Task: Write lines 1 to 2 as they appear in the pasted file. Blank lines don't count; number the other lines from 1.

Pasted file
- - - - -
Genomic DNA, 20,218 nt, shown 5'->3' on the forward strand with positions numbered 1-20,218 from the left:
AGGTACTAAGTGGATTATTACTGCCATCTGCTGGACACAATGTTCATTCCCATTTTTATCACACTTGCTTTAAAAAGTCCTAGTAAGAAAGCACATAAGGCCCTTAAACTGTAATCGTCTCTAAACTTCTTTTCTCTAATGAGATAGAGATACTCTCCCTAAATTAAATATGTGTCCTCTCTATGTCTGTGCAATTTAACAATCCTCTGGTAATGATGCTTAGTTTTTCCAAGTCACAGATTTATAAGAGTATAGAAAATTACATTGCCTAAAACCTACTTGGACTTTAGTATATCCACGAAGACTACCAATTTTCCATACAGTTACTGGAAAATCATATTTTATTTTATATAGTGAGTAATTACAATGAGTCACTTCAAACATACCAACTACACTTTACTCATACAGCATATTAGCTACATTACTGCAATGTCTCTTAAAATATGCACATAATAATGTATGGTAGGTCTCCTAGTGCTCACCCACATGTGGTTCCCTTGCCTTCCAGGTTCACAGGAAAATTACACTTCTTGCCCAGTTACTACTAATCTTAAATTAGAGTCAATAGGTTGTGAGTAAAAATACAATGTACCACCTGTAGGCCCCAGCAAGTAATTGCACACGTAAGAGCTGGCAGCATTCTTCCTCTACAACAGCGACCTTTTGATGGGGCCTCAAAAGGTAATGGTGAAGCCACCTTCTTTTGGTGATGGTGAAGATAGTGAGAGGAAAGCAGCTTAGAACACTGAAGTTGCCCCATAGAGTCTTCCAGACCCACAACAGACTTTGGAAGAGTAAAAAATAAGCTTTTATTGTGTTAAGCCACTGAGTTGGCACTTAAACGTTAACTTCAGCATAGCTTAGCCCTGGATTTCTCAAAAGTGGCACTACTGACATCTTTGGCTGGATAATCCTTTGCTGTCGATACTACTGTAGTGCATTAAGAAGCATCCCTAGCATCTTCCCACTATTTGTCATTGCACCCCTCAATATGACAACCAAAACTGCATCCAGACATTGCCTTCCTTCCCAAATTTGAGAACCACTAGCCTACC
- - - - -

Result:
Genomic DNA, 20,218 nt, shown 5'->3' on the forward strand with positions numbered 1-20,218 from the left:
AGGTACTAAGTGGATTATTACTGCCATCTGCTGGACACAATGTTCATTCCCATTTTTATCACACTTGCTTTAAAAAGTCCTAGTAAGAAAGCACATAAGGCCCTTAAACTGTAATCGTCTCTAAACTTCTTTTCTCTAATGAGATAGAGATACTCTCCCTAAATTAAATATGTGTCCTCTCTATGTCTGTGCAATTTAACAATCCTCTGGTAATGATGCTTAGTTTTTCCAAGTCACAGATTTATAAGAGTATAGAAAATTACATTGCCTAAAACCTACTTGGACTTTAGTATATCCACGAAGACTACCAATTTTCCATACAGTTACTGGAAAATCATATTTTATTTTATATAGTGAGTAATTACAATGAGTCACTTCAAACATACCAACTACACTTTACTCATACAGCATATTAGCTACATTACTGCAATGTCTCTTAAAATATGCACATAATAATGTATGGTAGGTCTCCTAGTGCTCACCCACATGTGGTTCCCTTGCCTTCCAGGTTCACAGGAAAATTACACTTCTTGCCCAGTTACTACTAATCTTAAATTAGAGTCAATAGGTTGTGAGTAAAAATACAATGTACCACCTGTAGGCCCCAGCAAGTAATTGCACACGTAAGAGCTGGCAGCATTCTTCCTCTACAACAGCGACCTTTTGATGGGGCCTCAAAAGGTAATGGTGAAGCCACCTTCTTTTGGTGATGGTGAAGATAGTGAGAGGAAAGCAGCTTAGAACACTGAAGTTGCCCCATAGAGTCTTCCAGACCCACAACAGACTTTGGAAGAGTAAAAAATAAGCTTTTATTGTGTTAAGCCACTGAGTTGGCACTTAAACGTTAACTTCAGCATAGCTTAGCCCTGGATTTCTCAAAAGTGGCACTACTGACATCTTTGGCTGGATAATCCTTTGCTGTCGATACTACTGTAGTGCATTAAGAAGCATCCCTAGCATCTTCCCACTATTTGTCATTGCACCCCTCAATATGACAACCAAAACTGCATCCAGACATTGCCTTCCTTCCCAAATTTGAGAACCACTAGCCTACC